[TIP] Column questions.

Laura Creighton lac at openend.se
Thu Jul 24 01:37:30 PDT 2008

In a message of Wed, 23 Jul 2008 23:17:42 +0200, Andrew Dalke writes:
>Laura Creighton:
>> Should I really write my tests first?  Why?
>   Does writing the tests first discourage API modification?

    Not for me, instead it makes it a lot easier for me to modify
    my API.  But then I am a 'design your API last, or at least
    fairly close to the end of the process' sort of person.

>I've noticed when I try to write tests-first it's very
>annoying because after I have an idea of how the system
>should hang together, I rewrite the API to fit that more
>appropriately, which means I spend time rewriting my tests.
>I tend to iterate API changes, which means I spend a lot
>of time updating test code.  I end up not wanting to make
>changes because there's already code which depends on
>the API.
>The agile approach seems to say "spike the solution then
>throw it away and rewrite based on the knowledge." But
>by the time I figure out a good API it's easier to fill
>in the details and add the tests then than it is to start
>from scratch.

Only some agile approaches advocate the 'throw the spike away'
approach.  I think this rule is for beginners, and for people
who don't want to write their spikes test-first.  If you write
your spike test first, then I don't see any difference between
merging those two code bases and merging any two code bases --
the sort of normal, refactoring job that happens a lot.

So this is interesting to me, because the times when I find
myself rewriting the tests so fequently that it is annoying
pretty much always mean that I've screwed up by prematurely
creating a too rigid API in the first place.  (Which may have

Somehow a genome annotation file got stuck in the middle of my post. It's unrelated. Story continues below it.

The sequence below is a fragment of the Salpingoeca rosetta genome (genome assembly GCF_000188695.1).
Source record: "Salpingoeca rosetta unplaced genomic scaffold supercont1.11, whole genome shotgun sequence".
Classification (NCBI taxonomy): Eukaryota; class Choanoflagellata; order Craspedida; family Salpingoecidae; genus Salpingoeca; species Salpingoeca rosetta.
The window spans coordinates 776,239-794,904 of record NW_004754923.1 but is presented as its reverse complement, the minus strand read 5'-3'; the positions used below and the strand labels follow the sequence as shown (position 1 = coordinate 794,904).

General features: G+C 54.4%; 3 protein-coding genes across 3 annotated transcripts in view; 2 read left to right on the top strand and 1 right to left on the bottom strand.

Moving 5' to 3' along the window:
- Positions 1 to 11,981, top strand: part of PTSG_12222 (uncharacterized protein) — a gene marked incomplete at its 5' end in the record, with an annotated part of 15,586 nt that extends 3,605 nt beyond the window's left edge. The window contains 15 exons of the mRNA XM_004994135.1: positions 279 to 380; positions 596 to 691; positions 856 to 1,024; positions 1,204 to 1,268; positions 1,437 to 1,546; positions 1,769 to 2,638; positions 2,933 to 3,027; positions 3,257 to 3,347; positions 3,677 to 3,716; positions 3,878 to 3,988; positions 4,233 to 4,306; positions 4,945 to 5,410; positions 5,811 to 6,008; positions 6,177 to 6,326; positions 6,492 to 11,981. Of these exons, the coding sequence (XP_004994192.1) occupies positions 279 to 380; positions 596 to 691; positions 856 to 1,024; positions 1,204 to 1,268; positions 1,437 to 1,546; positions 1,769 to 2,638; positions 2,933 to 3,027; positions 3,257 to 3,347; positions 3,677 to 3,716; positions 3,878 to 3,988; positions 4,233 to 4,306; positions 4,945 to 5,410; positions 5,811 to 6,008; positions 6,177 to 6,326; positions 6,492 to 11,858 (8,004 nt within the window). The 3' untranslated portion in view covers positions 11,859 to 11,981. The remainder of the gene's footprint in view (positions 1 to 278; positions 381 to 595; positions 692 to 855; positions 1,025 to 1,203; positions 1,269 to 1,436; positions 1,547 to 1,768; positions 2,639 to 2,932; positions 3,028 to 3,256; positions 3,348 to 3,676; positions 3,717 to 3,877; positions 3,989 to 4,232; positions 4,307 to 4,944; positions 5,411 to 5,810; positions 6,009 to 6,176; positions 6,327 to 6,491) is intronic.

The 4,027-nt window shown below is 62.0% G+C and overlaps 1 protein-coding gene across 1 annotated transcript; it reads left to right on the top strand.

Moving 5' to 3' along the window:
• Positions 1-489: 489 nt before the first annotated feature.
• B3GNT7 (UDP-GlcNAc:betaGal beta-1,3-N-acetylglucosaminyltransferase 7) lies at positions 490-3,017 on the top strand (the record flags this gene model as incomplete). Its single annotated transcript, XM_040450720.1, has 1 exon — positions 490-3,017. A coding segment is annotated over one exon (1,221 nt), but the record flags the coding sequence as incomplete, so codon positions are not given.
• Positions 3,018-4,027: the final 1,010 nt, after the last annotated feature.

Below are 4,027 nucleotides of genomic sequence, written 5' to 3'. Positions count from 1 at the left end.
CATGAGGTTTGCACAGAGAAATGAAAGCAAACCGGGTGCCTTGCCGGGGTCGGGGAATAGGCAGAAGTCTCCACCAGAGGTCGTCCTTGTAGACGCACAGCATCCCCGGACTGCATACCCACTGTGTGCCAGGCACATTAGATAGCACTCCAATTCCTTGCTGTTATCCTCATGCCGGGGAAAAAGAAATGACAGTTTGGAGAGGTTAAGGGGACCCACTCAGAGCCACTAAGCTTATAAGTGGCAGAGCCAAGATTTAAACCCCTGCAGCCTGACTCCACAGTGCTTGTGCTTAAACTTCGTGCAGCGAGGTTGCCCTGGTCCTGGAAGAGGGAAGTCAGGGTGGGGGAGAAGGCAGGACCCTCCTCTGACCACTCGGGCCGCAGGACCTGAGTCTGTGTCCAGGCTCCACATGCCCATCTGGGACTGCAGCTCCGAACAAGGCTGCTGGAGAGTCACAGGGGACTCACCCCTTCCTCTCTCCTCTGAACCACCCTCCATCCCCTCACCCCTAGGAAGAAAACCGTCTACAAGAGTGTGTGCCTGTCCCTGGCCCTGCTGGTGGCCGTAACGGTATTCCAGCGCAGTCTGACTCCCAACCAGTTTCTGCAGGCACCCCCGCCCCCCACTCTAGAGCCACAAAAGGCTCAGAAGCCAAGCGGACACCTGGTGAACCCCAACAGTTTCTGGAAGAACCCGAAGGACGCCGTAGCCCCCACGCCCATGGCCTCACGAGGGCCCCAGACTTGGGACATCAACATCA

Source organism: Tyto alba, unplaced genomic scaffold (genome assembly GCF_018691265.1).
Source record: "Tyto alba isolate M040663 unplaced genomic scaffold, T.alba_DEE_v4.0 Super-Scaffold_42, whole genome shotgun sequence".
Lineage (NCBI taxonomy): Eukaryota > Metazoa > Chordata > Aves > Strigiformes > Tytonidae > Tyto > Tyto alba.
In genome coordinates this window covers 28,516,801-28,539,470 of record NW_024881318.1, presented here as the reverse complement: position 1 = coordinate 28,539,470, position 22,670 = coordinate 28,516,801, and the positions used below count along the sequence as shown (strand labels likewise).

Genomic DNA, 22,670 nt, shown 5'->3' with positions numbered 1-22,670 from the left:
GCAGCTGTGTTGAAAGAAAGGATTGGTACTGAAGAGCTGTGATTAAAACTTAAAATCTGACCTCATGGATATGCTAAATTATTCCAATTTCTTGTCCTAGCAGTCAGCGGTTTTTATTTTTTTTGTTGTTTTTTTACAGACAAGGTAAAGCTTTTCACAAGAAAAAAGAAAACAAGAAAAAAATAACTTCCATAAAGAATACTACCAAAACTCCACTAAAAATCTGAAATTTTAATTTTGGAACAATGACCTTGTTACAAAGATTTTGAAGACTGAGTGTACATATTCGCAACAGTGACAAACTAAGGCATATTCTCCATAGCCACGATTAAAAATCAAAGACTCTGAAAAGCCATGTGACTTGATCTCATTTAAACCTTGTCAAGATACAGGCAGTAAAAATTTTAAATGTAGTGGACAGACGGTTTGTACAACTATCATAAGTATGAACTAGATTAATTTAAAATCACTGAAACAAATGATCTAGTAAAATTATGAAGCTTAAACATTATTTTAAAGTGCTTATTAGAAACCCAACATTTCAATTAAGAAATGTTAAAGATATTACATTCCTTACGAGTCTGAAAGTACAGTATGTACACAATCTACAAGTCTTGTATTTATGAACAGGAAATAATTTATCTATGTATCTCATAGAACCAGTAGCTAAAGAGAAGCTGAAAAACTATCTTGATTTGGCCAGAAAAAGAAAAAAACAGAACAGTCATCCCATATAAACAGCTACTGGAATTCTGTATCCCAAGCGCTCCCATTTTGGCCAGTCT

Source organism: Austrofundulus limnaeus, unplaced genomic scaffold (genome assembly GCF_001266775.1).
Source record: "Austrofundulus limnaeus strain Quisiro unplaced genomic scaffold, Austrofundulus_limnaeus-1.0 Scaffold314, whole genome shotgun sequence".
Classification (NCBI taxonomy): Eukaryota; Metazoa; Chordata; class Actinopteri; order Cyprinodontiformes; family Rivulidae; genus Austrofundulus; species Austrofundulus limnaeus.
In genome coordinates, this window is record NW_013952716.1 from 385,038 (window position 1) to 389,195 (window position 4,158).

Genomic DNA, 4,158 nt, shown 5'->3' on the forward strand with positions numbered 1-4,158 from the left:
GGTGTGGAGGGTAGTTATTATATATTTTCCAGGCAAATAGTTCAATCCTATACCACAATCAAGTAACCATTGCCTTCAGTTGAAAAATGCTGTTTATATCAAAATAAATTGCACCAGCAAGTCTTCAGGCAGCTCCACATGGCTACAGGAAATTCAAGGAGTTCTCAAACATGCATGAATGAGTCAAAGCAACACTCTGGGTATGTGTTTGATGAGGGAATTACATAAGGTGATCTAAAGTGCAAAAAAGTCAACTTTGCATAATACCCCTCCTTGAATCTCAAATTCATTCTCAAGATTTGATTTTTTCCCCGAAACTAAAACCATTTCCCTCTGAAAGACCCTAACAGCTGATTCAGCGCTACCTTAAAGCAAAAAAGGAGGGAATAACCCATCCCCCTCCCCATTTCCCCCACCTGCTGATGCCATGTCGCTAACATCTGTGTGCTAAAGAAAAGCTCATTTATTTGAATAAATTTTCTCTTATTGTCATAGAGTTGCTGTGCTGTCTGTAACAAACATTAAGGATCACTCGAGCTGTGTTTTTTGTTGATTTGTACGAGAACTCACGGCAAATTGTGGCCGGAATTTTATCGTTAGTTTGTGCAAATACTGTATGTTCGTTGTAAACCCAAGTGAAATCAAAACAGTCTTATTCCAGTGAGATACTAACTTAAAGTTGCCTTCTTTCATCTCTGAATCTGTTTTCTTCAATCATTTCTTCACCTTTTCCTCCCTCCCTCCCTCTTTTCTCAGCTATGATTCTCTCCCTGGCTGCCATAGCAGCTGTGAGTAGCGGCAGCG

been unavoidable -- as when you aren't writing code from
scratch but refactoring two different chunks of code that
were written entirely independently of each other but which
you have now decided should share an API).

But in those cases I haven't found that it is writing the tests first
that cases the frustration.  It's working with people who absolutely
believe that in all cases you have to get all the old tests working
before you can write new code.  While moving from one API to another I
always go through a stage where I have to skip a whole lot of tests,
and I don't go back to fix them until either I have refactored enough
that the new API is in place, or I have made enough changes that I am
afraid of making any more without first getting all the tests to pass.
But that doesn't mean I am not writing tests first to test the moving
from one API to some sort of scaffolding and then moving from there to
either a different one or to the destination API.  It sounds to me
as if your frustration may be of the same sort -- it's not the
updating of your tests which are bothering you, but the updating
of them to something which is only doing to be thrown away in
another half hour or 45 minutes or 3 days that is annoying you.

Or am I reading my own experience into this, and not seeing 
what you are writing?


>				Andrew
>				dalke at dalkescientific.com
>testing-in-python mailing list
>testing-in-python at lists.idyll.org

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